"Paradise Syndrome" has Sabrina Scharf, lots of attractive outdoor photography, and a swell-looking obelisk. You can look at that thing and say, "Well, there's Season Three's entire budget, right there."

"Let That Be Your Last Battlefield" has subtle, you should forgive the term, shadings in among the painfully obvious premise and script desperately in need of another draft or two. Or three or four. Plus, it's a wonderful celebration of Trek's often stage-conscious approach to setting and drama. Those guys are acting their hearts out there on-set in just greasepaint and leotards.

"Spock's Brain," having watched it again recently, is just... awful. But Kirk (okay, really just Shatner) playing with the remote control unit was funny and McCoy gets some good screen time. You really do feel Nimoy's pain, though, watching him robot-walk through the episode, wishing the show was dead, dead, dead in its grave. 

Watching some episodes recently, I do have a hard time with the compressed time frame in which so much of the action takes place. (another point in "The Paradise Syndrome's" favor. The similarly-themed "For the World Is Hollow..." literally takes place over the course of an afternoon, depending upon how long Kirk, Spock, and McCoy were unconscious. How long did McCoy's other marriage last, I wonder.)

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Shaun Barry
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Posted: 07 January 2018 at 9:36am | IP Logged | 22 post reply


"Spock's Brain," as many have noted, is enjoyably bad.  For me, the standout Worst Episode of the 3rd season (and the entire series) is "The Lights of Zetar."

Now THAT one is all kinds of horrible, and deserves more scorn than "Spock's Brain," a goofy episode that probably has such a bad reputation because it was chosen to open the Third Season back in Sept. 1968.  Had it been buried, in viewing order, smack in the middle of the season, I wonder if it would get slagged as much as it does today.




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Greg Kirkman
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Posted: 07 January 2018 at 10:55am | IP Logged | 23 post reply

I think "The Lights of Zetar" is forgettably bad, whereas episodes like "Spock's Brain" are memorably bad.

When it comes to picking the worst of anything, the general rule is "go big or go home". Bad episodes which are "meh" seem less deserving of the top spot than episodes which have unforgettably bad moments and ideas.
It's the stuff that aims high and lands low that we remember and criticize the most vividly, rather than the "meh" stuff.

In "Spock's Brain" alone, we have the discussion between Kirk and McCoy in sickbay ("His brain is gone!"), the pain-inducing belts (and the accompanying writhing of Kirk and crew), Kirk bizarrely dropping to his knees in supplication, Scotty randomly fake-passing-out so Kirk can grab the phaser from Kara, and Spock's disembodied brain directing his own surgery when McCoy starts to lose it.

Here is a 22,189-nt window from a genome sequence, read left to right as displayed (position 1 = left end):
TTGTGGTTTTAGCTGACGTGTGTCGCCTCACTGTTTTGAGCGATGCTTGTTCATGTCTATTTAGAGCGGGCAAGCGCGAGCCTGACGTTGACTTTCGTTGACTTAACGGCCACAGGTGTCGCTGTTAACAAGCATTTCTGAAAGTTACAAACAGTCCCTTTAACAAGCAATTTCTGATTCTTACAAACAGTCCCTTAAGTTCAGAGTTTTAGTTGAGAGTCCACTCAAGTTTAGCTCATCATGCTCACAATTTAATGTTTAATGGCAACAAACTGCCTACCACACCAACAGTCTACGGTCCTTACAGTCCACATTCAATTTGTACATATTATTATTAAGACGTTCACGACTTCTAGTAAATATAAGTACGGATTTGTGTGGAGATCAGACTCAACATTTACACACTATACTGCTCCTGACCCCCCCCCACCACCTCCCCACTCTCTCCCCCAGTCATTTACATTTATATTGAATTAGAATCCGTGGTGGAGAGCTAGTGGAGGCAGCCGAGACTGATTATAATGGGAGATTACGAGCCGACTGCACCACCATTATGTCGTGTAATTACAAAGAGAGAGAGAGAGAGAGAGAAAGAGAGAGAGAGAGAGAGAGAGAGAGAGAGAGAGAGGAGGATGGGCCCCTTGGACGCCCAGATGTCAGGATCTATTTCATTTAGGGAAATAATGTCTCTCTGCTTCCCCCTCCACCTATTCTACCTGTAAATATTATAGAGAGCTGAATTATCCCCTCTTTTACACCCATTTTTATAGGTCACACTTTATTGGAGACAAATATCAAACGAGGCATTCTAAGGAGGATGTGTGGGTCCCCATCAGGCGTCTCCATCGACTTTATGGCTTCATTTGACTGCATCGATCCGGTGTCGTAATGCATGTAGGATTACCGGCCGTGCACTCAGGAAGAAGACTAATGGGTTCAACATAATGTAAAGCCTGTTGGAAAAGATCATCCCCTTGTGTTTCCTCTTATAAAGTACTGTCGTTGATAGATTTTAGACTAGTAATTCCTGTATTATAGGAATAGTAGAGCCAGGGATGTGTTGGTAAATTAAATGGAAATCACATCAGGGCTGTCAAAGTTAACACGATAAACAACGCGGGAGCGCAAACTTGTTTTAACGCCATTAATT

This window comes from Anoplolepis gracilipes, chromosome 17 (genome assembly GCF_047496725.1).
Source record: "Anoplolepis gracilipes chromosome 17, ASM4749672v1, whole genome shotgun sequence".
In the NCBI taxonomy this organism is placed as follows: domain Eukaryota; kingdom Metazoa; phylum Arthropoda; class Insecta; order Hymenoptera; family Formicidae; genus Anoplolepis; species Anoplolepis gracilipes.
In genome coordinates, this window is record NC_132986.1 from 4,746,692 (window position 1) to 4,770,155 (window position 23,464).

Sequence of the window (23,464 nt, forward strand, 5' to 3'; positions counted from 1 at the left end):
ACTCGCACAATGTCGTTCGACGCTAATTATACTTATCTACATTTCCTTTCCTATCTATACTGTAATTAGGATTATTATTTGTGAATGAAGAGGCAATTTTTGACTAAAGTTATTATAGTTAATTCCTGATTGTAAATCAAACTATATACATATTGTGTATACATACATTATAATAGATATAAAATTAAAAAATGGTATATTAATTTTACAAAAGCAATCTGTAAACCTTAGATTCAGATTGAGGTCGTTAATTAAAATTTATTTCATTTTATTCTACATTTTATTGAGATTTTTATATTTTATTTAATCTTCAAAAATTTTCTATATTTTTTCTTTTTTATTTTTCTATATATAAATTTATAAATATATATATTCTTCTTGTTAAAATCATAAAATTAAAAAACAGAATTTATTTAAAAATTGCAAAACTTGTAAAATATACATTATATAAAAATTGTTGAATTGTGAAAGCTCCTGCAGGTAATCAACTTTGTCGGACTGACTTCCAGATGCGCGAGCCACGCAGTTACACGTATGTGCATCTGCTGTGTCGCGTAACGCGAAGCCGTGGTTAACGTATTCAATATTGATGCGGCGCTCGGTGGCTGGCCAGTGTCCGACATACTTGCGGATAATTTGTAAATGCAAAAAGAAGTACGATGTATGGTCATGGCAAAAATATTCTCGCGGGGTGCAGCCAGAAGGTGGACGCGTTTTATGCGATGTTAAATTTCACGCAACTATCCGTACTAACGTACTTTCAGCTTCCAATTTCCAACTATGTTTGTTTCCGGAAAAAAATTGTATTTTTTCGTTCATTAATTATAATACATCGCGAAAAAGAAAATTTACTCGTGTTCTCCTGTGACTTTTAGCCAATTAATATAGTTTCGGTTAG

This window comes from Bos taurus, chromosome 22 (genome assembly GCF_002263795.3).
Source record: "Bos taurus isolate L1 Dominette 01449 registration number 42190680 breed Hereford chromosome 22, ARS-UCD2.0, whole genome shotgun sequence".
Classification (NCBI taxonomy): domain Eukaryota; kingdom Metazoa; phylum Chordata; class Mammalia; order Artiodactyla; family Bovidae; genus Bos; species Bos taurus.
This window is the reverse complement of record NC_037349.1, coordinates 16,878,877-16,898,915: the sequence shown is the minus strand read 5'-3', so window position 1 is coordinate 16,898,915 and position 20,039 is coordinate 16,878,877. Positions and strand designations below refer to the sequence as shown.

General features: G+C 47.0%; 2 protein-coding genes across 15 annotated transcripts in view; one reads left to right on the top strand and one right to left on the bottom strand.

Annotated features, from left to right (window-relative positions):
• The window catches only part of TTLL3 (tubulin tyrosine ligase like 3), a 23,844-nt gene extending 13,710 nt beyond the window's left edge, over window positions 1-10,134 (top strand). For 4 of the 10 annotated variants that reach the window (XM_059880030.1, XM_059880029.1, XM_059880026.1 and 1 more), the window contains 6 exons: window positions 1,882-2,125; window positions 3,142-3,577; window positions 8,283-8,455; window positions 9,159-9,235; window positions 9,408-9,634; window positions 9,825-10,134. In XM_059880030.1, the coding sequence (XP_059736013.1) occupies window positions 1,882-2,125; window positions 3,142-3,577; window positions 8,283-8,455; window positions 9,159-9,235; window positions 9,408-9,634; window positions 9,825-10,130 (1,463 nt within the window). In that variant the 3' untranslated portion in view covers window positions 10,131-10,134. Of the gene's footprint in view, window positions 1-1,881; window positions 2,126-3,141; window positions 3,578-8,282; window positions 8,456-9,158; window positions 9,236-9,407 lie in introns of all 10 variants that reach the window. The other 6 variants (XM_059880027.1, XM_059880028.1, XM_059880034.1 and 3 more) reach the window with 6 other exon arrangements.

Lots of memorably bizarre and terrible moments, and lots of memorable quotes. An episode like "The Lights of Zetar" contains very little, in those areas. It's just dull, goofy, and forgettable.


Edited by Greg Kirkman on 07 January 2018 at 11:10am
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John Byrne
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Posted: 07 January 2018 at 11:06am | IP Logged | 24 post reply

I'll go with Greg's "memorable" over Shaun's "enjoyable". As one who was there for first broadcast, I found nothing "enjoyable" about the decline in quality represented by "Spock's Brain". And time had not improved anything.
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Greg Kirkman
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Posted: 07 January 2018 at 11:09am | IP Logged | 25 post reply

No, the episodes that stood out to my 'adult self' as stinkers were the already-mentioned 'Paradise Syndrome', and 'Miri'...both notorious examples of Shatner being a little too 'Shatner'.(Plus, damn 'Miri' and damn 'Bonk Bonk' on the damn head...make them stop...)
++++++++

I'm fascinated by the fan responses to "Miri", as well as "I, Mudd". Many call "Miri" out as a bad episode, but I think it's quite good, for the most part. On the flipside, I can see why some wouldn't like "I, Mudd", but I personally don't consider it a bad episode. Not a favorite, but not bad, either.


For me, the bad episodes in the otherwise-stellar first season are "The Galileo Seven", "The Alternative Factor", and "Operation: Annihilate!", and even those still have good ideas, moments, and first season production values.

I consider the second season's only real clunker to be "Obsession" (which veers close to third-season levels of bad), followed in short order by the likes of "meh" episodes like "Catspaw", "The Apple", "I, Mudd", "Bread and Circuses", and Assignment: Earth". But those episodes have enough good elements in them that they're more dull and/or disappointing than they are "bad", for me.

As I have noted in the past, "bad" STAR TREK is kinda like bad pizza, and still tends to be very watchable. There are only a handful of episodes I don't have much of an interesting in rewatching. I only watch third season episodes if I run across them on TV, or when I give the entire series a run-though, every few years, and, even then, there are only a few that I don't look forward to seeing (like "The Lights of Zetar" and "The Empath").